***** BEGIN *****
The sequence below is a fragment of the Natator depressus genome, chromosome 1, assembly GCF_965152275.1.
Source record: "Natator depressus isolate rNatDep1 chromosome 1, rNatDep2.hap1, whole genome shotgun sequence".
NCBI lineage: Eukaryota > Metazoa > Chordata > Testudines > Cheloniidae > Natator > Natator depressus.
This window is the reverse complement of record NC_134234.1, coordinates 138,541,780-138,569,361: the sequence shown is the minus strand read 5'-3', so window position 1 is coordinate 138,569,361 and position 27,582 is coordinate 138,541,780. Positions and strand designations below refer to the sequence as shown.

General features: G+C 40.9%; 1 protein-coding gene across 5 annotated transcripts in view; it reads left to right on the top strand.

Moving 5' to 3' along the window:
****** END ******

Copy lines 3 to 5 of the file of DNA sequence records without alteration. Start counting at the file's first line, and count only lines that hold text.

NCBI lineage: Eukaryota > Metazoa > Chordata > Testudines > Cheloniidae > Natator > Natator depressus.
This window is the reverse complement of record NC_134234.1, coordinates 138,541,780-138,569,361: the sequence shown is the minus strand read 5'-3', so window position 1 is coordinate 138,569,361 and position 27,582 is coordinate 138,541,780. Positions and strand designations below refer to the sequence as shown.

General features: G+C 40.9%; 1 protein-coding gene across 5 annotated transcripts in view; it reads left to right on the top strand.